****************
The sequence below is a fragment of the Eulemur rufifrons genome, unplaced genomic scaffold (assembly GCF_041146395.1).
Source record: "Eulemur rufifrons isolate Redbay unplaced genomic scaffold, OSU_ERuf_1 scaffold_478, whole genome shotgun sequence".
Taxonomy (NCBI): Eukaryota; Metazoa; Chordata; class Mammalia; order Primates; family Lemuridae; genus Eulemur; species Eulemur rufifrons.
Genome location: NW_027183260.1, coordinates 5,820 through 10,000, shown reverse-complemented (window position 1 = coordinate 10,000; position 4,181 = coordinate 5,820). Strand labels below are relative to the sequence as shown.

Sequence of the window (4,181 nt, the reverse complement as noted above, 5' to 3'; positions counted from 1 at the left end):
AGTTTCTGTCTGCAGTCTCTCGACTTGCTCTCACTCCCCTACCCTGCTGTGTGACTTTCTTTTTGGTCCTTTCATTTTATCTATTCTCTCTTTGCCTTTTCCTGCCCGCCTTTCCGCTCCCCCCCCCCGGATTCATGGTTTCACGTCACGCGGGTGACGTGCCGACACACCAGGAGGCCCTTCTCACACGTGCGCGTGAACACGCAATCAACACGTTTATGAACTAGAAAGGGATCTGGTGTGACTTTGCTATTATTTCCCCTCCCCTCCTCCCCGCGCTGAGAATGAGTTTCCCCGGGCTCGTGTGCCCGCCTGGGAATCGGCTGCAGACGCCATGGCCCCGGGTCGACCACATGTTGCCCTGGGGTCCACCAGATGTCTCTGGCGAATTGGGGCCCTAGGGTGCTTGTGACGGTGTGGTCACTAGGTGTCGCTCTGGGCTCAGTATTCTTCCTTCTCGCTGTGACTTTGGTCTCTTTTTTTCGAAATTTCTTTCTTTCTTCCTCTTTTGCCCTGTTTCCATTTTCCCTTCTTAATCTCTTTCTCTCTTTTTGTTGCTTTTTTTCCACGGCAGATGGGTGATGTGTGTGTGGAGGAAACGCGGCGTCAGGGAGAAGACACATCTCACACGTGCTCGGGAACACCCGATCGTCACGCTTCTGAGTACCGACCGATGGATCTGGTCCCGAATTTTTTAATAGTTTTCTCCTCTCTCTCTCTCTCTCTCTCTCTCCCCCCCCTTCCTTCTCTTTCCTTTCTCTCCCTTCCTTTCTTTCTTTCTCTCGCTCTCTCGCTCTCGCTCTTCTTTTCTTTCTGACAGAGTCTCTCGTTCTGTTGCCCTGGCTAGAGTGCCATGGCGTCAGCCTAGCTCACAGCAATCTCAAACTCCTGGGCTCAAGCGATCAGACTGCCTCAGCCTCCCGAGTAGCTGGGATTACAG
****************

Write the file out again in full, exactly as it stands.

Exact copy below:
The sequence below is a fragment of the Eulemur rufifrons genome, unplaced genomic scaffold (assembly GCF_041146395.1).
Source record: "Eulemur rufifrons isolate Redbay unplaced genomic scaffold, OSU_ERuf_1 scaffold_478, whole genome shotgun sequence".
Taxonomy (NCBI): Eukaryota; Metazoa; Chordata; class Mammalia; order Primates; family Lemuridae; genus Eulemur; species Eulemur rufifrons.
Genome location: NW_027183260.1, coordinates 5,820 through 10,000, shown reverse-complemented (window position 1 = coordinate 10,000; position 4,181 = coordinate 5,820). Strand labels below are relative to the sequence as shown.

Sequence of the window (4,181 nt, the reverse complement as noted above, 5' to 3'; positions counted from 1 at the left end):
AGTTTCTGTCTGCAGTCTCTCGACTTGCTCTCACTCCCCTACCCTGCTGTGTGACTTTCTTTTTGGTCCTTTCATTTTATCTATTCTCTCTTTGCCTTTTCCTGCCCGCCTTTCCGCTCCCCCCCCCCGGATTCATGGTTTCACGTCACGCGGGTGACGTGCCGACACACCAGGAGGCCCTTCTCACACGTGCGCGTGAACACGCAATCAACACGTTTATGAACTAGAAAGGGATCTGGTGTGACTTTGCTATTATTTCCCCTCCCCTCCTCCCCGCGCTGAGAATGAGTTTCCCCGGGCTCGTGTGCCCGCCTGGGAATCGGCTGCAGACGCCATGGCCCCGGGTCGACCACATGTTGCCCTGGGGTCCACCAGATGTCTCTGGCGAATTGGGGCCCTAGGGTGCTTGTGACGGTGTGGTCACTAGGTGTCGCTCTGGGCTCAGTATTCTTCCTTCTCGCTGTGACTTTGGTCTCTTTTTTTCGAAATTTCTTTCTTTCTTCCTCTTTTGCCCTGTTTCCATTTTCCCTTCTTAATCTCTTTCTCTCTTTTTGTTGCTTTTTTTCCACGGCAGATGGGTGATGTGTGTGTGGAGGAAACGCGGCGTCAGGGAGAAGACACATCTCACACGTGCTCGGGAACACCCGATCGTCACGCTTCTGAGTACCGACCGATGGATCTGGTCCCGAATTTTTTAATAGTTTTCTCCTCTCTCTCTCTCTCTCTCTCTCTCCCCCCCCTTCCTTCTCTTTCCTTTCTCTCCCTTCCTTTCTTTCTTTCTCTCGCTCTCTCGCTCTCGCTCTTCTTTTCTTTCTGACAGAGTCTCTCGTTCTGTTGCCCTGGCTAGAGTGCCATGGCGTCAGCCTAGCTCACAGCAATCTCAAACTCCTGGGCTCAAGCGATCAGACTGCCTCAGCCTCCCGAGTAGCTGGGATTACAG